Susan Oguro (PhD) is an Associate Professor in International Studies and Education in the Faculty of Arts and Social Sciences at the University of Technology Sydney (UTS), Australia.
Her research interests and publications lie in the fields of International and Intercultural Education, Languages Policy and Pedagogy and Heritage Language Education. In particular, her work engages with issues of multilingual identities, teacher-learner interaction, curriculum provision, and reflective practices in education. Susan also has extensive experience as a languages teacher, a teacher educator, and as a teaching academic in German and Swiss Studies and Intercultural Communication. She currently supervises a number of PhD students in research projects on intercultural pedagogy; the applications of smartphone technologies in teaching; and international students’ transitions to postgraduate study.
Associate Professor Oguro’s recent and current research projects include:
- Investigating Pre-Service Teachers' Funds of Knowledge in collaboration with WSU, Macquarie University and the University of Sydney
- Mentoring Intercultural Learning through Study Abroad in collaboration with the University of Bern, Switzerland.
- Intercultural Interventions in Study Abroad with Professor Jane Jackson, Chinese University of Hong Kong.
- Participation of undergraduate First in Family students in International Programs
Susan’s current position is Associate Dean, International for the Faculty of Arts and Social Sciences leading the Faculty's international student programs, including full-degree, articulations, pathways, study abroad and exchange programs as well as collaborations with international partner institutions.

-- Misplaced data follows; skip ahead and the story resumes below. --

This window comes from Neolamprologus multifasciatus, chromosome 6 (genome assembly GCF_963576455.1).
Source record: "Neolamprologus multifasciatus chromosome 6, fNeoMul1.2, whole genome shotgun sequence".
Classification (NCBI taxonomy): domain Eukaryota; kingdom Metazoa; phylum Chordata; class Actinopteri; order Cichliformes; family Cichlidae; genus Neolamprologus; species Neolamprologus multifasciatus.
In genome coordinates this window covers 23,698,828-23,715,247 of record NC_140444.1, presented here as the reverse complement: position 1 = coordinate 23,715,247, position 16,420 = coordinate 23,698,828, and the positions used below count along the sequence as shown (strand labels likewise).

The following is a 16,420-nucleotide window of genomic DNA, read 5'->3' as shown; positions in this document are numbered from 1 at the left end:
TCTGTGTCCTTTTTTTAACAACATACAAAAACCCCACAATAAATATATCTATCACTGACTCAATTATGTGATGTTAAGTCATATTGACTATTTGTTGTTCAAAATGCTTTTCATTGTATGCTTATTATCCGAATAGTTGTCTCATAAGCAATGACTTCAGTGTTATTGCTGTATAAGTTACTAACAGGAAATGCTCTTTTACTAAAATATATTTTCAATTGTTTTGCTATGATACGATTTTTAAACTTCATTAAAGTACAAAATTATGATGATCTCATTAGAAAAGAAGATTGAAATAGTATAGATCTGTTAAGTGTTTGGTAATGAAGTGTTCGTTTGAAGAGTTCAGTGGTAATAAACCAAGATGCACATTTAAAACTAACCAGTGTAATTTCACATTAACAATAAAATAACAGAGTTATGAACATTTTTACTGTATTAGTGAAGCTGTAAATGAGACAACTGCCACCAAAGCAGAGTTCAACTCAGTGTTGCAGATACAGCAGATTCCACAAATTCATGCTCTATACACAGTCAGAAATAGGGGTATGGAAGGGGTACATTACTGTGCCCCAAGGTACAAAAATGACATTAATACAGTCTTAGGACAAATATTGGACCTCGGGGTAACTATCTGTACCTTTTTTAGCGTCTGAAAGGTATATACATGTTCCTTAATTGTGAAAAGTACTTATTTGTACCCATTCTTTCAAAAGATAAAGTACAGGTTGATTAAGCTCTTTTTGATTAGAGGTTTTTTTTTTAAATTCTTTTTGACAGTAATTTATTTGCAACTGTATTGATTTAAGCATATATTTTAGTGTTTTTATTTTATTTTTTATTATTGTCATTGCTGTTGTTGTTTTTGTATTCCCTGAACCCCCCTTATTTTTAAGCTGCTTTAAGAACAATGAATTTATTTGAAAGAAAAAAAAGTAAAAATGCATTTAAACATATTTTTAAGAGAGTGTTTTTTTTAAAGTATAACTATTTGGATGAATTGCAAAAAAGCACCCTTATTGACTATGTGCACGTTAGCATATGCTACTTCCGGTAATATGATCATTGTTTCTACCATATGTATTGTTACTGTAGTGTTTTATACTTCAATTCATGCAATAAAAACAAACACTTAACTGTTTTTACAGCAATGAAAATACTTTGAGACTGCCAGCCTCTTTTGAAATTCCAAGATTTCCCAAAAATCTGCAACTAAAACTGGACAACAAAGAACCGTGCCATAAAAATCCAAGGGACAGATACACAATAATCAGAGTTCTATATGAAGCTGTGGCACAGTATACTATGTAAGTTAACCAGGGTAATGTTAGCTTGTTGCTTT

Susan is a member of the International Education Association of Australia (IEAA); the Australia-Japan Society and the Swiss Australian Academic Network (SAAN).
Can supervise: YES
Susan teaches in the International Studies and Education programs at UTS in courses of Language and Culture, Pre-service Teacher Education and Contemporary Switzerland. She also supervises Higher Degree Research students in the area of Languages and Intercultural Education.
Jackson, J & Oguro, S 2018, Intercultural Interventions in Study Abroad, Routledge.
Written by intercultural educators and study abroad scholars from different parts of the world, each chapter describes an innovative pedagogical intervention that has been designed to enhance intercultural learning and engagement, including ...
Oguro, SG 2009, Crosslinguistic Influence and Classroom Pedagogy, 1st, Verlag Dr. Mueller, Saarbrueken, Germany.
Non-government organisations (NGOs) can play an important role in educating about and advocating for human rights. This paper reports on findings from an investigation of the opportunities for teaching and learning about human rights in the Australian school curriculum, and in particular the opportunities for learning about human rights in schools through the work of Australian-based non-government and not-for-profit organisations. The research points to the value of strengthening partnerships between NGOs which specialise in the defence of human rights and school systems in order to broaden students' opportunities to learn about human rights. This paper argues for the recognition of the current work of NGOs in education systems in Australia, and for an extension of programs and project work around key human rights issues with young people and teachers.